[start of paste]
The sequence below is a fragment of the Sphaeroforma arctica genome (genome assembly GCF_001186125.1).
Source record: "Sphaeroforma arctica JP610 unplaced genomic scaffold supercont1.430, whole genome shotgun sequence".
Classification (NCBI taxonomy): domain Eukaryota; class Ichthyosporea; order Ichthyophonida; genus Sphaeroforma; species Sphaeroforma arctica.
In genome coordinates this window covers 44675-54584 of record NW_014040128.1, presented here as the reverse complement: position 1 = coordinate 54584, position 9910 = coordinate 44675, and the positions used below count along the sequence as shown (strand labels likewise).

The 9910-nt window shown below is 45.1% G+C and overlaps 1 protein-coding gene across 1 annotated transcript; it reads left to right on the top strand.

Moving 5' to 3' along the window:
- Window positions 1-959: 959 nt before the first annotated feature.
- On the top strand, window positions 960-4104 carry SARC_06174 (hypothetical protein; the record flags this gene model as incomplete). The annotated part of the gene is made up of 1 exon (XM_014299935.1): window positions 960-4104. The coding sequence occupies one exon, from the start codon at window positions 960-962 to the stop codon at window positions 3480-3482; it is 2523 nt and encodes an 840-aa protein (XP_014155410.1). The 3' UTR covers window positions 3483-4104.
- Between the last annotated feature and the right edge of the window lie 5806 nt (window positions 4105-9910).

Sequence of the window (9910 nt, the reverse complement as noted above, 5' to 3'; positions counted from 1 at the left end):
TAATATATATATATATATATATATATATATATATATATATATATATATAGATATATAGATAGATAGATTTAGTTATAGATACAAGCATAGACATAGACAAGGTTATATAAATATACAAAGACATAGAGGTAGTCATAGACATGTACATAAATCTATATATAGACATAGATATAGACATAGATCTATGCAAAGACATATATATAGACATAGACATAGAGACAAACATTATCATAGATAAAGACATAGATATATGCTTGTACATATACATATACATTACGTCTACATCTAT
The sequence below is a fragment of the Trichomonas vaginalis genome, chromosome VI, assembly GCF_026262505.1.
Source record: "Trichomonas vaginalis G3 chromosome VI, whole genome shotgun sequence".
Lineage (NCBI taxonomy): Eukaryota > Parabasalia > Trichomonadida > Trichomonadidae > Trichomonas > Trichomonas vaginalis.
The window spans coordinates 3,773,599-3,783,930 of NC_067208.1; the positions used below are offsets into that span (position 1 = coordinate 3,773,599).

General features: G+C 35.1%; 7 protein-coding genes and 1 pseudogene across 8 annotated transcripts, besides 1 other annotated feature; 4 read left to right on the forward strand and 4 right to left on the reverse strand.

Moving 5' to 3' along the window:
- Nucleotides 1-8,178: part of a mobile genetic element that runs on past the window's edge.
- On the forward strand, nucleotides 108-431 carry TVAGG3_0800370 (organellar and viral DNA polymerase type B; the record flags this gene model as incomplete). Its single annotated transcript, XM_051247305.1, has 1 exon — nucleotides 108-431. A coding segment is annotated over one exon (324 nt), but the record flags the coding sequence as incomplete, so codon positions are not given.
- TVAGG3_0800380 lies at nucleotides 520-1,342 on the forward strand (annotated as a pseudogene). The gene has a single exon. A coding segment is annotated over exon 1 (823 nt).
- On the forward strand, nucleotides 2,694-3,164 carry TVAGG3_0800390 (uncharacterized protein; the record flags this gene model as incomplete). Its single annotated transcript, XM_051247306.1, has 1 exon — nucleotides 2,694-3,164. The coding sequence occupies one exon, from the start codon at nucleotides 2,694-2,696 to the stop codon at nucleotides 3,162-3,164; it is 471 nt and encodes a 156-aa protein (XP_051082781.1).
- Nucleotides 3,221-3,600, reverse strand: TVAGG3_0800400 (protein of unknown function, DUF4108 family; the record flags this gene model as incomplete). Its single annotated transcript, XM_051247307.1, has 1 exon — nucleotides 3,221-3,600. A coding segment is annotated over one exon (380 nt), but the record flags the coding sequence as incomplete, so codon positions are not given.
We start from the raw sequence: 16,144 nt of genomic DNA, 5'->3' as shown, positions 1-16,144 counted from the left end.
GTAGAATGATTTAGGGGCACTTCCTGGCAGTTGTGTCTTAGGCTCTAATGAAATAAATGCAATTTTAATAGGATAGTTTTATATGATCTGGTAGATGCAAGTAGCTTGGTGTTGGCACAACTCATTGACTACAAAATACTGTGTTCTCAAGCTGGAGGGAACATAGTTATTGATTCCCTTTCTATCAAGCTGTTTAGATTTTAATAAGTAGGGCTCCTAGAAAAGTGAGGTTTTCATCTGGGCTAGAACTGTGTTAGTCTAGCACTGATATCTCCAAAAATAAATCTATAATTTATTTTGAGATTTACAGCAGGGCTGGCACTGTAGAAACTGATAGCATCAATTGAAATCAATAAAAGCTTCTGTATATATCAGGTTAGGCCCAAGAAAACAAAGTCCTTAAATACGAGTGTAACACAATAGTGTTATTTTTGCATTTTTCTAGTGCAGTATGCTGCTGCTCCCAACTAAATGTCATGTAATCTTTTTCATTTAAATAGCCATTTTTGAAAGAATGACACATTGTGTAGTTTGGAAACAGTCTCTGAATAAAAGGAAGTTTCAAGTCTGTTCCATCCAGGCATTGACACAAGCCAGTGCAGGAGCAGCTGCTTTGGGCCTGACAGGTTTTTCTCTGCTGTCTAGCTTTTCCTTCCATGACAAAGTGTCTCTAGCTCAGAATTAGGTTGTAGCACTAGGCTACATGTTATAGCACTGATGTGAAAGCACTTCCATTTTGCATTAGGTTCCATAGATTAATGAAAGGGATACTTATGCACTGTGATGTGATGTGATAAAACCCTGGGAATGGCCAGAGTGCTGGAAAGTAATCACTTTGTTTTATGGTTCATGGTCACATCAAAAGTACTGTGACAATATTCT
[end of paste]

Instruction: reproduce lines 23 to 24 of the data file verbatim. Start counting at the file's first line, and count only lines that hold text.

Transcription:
We start from the raw sequence: 16,144 nt of genomic DNA, 5'->3' as shown, positions 1-16,144 counted from the left end.
GTAGAATGATTTAGGGGCACTTCCTGGCAGTTGTGTCTTAGGCTCTAATGAAATAAATGCAATTTTAATAGGATAGTTTTATATGATCTGGTAGATGCAAGTAGCTTGGTGTTGGCACAACTCATTGACTACAAAATACTGTGTTCTCAAGCTGGAGGGAACATAGTTATTGATTCCCTTTCTATCAAGCTGTTTAGATTTTAATAAGTAGGGCTCCTAGAAAAGTGAGGTTTTCATCTGGGCTAGAACTGTGTTAGTCTAGCACTGATATCTCCAAAAATAAATCTATAATTTATTTTGAGATTTACAGCAGGGCTGGCACTGTAGAAACTGATAGCATCAATTGAAATCAATAAAAGCTTCTGTATATATCAGGTTAGGCCCAAGAAAACAAAGTCCTTAAATACGAGTGTAACACAATAGTGTTATTTTTGCATTTTTCTAGTGCAGTATGCTGCTGCTCCCAACTAAATGTCATGTAATCTTTTTCATTTAAATAGCCATTTTTGAAAGAATGACACATTGTGTAGTTTGGAAACAGTCTCTGAATAAAAGGAAGTTTCAAGTCTGTTCCATCCAGGCATTGACACAAGCCAGTGCAGGAGCAGCTGCTTTGGGCCTGACAGGTTTTTCTCTGCTGTCTAGCTTTTCCTTCCATGACAAAGTGTCTCTAGCTCAGAATTAGGTTGTAGCACTAGGCTACATGTTATAGCACTGATGTGAAAGCACTTCCATTTTGCATTAGGTTCCATAGATTAATGAAAGGGATACTTATGCACTGTGATGTGATGTGATAAAACCCTGGGAATGGCCAGAGTGCTGGAAAGTAATCACTTTGTTTTATGGTTCATGGTCACATCAAAAGTACTGTGACAATATTCT